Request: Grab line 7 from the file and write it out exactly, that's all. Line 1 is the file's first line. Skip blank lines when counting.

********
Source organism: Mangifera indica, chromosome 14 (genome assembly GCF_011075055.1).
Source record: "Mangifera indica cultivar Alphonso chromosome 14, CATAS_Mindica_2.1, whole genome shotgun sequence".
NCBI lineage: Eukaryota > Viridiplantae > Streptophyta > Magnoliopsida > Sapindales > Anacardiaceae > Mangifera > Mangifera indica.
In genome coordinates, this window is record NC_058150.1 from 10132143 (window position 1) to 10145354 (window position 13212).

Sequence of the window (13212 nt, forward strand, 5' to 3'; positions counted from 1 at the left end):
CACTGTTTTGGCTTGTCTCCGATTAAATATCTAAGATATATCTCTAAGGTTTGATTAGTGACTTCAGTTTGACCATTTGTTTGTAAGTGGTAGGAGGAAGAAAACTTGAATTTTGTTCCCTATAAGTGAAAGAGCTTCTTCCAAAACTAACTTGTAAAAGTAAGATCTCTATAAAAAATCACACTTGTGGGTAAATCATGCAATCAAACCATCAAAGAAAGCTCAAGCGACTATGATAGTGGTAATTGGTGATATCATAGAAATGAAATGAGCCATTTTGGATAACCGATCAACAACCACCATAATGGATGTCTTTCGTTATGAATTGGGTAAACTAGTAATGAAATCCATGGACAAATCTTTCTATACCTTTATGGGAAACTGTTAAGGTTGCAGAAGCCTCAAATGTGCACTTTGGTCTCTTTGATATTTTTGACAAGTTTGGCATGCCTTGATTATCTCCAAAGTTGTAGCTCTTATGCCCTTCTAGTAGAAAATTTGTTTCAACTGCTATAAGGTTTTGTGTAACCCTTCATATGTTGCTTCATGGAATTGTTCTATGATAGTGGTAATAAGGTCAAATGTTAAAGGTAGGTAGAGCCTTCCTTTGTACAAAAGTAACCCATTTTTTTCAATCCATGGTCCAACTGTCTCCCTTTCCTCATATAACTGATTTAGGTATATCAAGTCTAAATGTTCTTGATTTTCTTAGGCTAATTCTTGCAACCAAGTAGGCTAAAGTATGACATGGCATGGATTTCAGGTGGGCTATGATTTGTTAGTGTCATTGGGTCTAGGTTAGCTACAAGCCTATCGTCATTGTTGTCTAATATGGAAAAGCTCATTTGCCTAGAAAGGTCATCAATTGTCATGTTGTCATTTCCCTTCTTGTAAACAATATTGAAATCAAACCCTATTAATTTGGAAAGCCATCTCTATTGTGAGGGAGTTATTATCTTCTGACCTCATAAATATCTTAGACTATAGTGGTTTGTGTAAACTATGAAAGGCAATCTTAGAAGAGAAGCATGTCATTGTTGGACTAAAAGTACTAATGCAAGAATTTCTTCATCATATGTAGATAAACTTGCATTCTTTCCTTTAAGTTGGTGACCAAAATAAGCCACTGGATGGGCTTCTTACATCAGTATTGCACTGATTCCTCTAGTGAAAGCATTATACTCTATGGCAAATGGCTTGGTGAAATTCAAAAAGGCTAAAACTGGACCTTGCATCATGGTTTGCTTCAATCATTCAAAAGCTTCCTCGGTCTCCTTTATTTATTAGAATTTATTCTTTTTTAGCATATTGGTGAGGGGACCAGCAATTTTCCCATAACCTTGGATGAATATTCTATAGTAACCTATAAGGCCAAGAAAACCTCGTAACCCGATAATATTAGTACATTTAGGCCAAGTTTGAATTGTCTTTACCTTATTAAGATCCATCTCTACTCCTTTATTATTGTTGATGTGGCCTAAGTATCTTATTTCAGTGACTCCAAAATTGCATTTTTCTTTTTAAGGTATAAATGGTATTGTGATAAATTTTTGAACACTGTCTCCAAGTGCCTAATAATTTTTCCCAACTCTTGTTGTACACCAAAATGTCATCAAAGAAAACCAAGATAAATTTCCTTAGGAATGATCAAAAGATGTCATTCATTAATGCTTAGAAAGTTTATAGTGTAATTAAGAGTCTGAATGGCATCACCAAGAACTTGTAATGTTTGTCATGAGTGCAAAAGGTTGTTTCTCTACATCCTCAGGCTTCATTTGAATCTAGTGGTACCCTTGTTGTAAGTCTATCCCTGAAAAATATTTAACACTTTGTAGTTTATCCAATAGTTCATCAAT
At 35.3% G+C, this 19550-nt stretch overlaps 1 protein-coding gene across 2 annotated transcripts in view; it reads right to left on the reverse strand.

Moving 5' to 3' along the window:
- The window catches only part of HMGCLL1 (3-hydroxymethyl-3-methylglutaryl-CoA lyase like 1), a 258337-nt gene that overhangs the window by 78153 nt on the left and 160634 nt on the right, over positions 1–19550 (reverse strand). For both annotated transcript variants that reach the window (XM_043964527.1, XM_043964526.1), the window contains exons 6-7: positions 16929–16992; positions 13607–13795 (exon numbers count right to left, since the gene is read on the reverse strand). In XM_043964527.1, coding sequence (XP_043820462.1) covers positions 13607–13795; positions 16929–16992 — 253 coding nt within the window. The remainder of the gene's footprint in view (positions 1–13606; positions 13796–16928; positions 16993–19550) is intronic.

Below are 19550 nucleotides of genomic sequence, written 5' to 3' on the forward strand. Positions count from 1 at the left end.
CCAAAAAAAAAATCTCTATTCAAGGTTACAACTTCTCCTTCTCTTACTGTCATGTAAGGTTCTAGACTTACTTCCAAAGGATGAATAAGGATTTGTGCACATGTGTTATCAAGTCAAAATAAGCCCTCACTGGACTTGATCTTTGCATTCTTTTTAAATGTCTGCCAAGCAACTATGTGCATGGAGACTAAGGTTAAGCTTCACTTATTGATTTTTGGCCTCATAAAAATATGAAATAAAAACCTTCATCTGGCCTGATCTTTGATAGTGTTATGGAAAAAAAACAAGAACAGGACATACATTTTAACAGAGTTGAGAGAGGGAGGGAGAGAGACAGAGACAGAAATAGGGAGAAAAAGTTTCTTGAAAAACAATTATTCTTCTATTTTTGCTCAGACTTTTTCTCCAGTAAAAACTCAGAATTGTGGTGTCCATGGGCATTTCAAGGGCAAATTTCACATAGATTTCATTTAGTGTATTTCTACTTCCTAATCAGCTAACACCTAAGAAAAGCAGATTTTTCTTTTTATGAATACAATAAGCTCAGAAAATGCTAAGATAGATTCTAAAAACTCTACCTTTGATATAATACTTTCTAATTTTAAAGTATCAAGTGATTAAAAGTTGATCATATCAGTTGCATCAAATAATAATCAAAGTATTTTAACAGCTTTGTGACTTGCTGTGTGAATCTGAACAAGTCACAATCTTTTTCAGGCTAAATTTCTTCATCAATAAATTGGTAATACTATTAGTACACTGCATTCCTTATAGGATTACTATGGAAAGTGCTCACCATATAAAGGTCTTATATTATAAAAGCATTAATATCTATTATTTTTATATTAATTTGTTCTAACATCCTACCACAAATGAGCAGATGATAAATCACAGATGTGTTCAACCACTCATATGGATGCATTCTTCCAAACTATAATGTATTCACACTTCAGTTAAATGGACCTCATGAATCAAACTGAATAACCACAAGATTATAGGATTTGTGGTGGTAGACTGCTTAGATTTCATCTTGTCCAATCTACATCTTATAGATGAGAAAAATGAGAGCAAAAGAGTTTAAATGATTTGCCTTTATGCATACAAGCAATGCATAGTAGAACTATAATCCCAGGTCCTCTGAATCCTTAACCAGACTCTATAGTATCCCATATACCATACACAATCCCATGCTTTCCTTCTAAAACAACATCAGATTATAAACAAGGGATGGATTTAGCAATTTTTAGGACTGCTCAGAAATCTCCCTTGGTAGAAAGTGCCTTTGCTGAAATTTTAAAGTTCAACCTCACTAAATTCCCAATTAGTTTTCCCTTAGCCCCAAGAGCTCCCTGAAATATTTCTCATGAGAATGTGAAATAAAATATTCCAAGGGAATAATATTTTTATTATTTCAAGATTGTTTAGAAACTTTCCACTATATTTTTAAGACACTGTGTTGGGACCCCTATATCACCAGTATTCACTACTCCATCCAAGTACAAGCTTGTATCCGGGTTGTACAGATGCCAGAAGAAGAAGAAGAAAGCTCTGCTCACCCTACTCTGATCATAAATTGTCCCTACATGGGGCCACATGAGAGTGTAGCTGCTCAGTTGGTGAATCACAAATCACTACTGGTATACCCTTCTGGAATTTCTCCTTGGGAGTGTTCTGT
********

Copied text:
At 35.3% G+C, this 19550-nt stretch overlaps 1 protein-coding gene across 2 annotated transcripts in view; it reads right to left on the reverse strand.